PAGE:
‘De­mo­li­tion man’ ar­chi­tect of his own down­fall

Kuwait Times - - ANALYSIS -

When for­mer Ital­ian pres­i­dent Gior­gio Napoli­tano tapped Mat­teo Renzi as prime min­is­ter in Feb 2014, he urged his younger col­league to change the con­sti­tu­tion in or­der to make it eas­ier to gov­ern Italy. Early this year, Napoli­tano fret­ted that Renzi was tak­ing the wrong ap­proach in do­ing so. A ref­er­en­dum on the con­sti­tu­tional changes had been called. But in­stead of fo­cus­ing the elec­tion cam­paign on the mer­its of the am­bi­tious re­form, Renzi had turned it into a de facto plebiscite on him­self by promis­ing to quit if peo­ple voted against the changes.

At a time when anti-es­tab­lish­ment par­ties were gain­ing ground across Europe and when the Renzi gov­ern­ment was strug­gling to re­vive an anaemic econ­omy, a pop­u­lar­ity con­test was a dan­ger­ous tac­tic, Napoli­tano be­lieved. “If Renzi loses, Italy will also lose a lot of cred­i­bil­ity,” Napoli­tano, then 90, told friends at an April din­ner, ac­cord­ing to one per­son present. He said he had warned Renzi, 50 years his ju­nior, that it was a “mis­take to make this too per­sonal”.

On Sun­day, Renzi paid the price for that mis­take. Sixty per­cent of Ital­ians voted to re­ject the plans to abol­ish a di­rectly elected up­per house Se­nate and stream­line the leg­isla­tive process. Within an hour of polls clos­ing, a chas­tened Renzi an­nounced his res­ig­na­tion. In­ter­views with a dozen gov­ern­ment of­fi­cials, min­is­ters and close ad­vis­ers show that Renzi per­sisted in ef­fec­tively mak­ing the bal­lot a vote on him­self - de­spite warn­ings from some of his clos­est ad­vi­sors not to do so.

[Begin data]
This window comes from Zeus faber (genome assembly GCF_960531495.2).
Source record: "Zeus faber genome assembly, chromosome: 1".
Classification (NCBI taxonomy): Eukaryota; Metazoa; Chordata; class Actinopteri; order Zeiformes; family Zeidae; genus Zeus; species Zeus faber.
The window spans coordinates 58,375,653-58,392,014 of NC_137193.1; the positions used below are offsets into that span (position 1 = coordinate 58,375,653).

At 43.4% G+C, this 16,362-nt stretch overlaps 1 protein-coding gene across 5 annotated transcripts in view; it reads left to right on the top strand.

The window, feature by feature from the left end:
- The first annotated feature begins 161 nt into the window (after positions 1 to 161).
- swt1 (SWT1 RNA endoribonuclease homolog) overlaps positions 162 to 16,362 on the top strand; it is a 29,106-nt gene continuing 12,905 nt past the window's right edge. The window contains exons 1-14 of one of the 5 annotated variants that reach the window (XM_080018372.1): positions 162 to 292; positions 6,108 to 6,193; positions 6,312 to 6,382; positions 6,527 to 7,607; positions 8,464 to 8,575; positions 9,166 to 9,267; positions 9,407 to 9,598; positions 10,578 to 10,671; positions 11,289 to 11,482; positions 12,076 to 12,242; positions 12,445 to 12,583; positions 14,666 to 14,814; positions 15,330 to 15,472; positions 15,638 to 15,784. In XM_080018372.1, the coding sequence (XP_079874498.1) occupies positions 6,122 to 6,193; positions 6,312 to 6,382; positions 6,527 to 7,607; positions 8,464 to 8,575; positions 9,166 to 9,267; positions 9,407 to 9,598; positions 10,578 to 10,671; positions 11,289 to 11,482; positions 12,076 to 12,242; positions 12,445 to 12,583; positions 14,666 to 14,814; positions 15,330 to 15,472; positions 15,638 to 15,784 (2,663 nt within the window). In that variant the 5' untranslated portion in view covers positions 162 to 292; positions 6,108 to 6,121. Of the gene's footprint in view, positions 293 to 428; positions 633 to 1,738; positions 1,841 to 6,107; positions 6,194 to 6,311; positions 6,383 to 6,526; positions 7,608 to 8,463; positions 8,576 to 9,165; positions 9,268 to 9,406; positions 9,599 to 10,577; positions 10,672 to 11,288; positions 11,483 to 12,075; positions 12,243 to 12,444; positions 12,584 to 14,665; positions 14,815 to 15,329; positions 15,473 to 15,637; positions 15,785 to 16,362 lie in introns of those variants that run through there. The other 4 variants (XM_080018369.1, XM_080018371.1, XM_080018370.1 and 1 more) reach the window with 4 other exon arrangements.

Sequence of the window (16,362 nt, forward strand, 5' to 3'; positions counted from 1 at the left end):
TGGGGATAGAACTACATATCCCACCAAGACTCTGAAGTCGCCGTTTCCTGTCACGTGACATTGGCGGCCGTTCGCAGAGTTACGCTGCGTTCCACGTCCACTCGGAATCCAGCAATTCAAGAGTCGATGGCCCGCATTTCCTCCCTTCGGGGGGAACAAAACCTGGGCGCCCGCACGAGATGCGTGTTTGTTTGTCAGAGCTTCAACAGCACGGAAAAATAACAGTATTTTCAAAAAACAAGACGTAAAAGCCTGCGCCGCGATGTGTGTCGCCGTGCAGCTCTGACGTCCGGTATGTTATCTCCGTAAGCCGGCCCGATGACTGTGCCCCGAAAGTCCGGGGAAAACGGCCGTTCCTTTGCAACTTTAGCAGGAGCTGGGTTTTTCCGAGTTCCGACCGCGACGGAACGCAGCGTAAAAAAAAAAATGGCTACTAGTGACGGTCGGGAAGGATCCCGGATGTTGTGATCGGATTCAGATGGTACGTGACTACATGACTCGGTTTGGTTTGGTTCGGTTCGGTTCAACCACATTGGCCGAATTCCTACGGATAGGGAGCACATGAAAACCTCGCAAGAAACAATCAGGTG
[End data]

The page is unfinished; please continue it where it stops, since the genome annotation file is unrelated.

That al­lowed dis­parate politi­cians from op­po­si­tion par­ties to join forces in egging on the elec­torate to oust him. Even af­ter ac­knowl­edg­ing in Au­gust that the per­son­al­iza­tion had been a mis­take, Renzi side­lined most of his own min­is­ters to dom­i­nate prime­time tele­vi­sion shows, giv­ing more than 20 ma­jor me­dia in­ter­views in the last week of cam­paign­ing alone. Renzi’s de­feat is the story of a per­sonal gam­ble that went awry. But it also speaks to the fast-shift­ing loy­al­ties of Europe’s elec­torate amid the ris­ing ap­peal of pop­ulist par­ties across the con­ti­nent.

Renzi stormed to power fol­low­ing a ruth­less in­ter­nal party coup less than three years ago, hailed as an anti­estab­lish­ment fig­ure de­ter­mined to re­vi­tal­ize a lethar­gic coun­try. But he was ul­ti­mately re­jected by the very peo­ple he had tried to court, the young and dis­af­fected, who viewed him as one of the elite. Renzi is not dis­ap­pear­ing from the po­lit­i­cal scene; he re­mains the leader of Italy’s big­gest party and, at the age of 41, has time to craft a re­turn to gov­ern­ment. Still, his big­gest ri­vals are the an­ti­sys­tem 5-Star Move­ment, founded by a pop­ulist for­mer co­me­dian.

Safe bet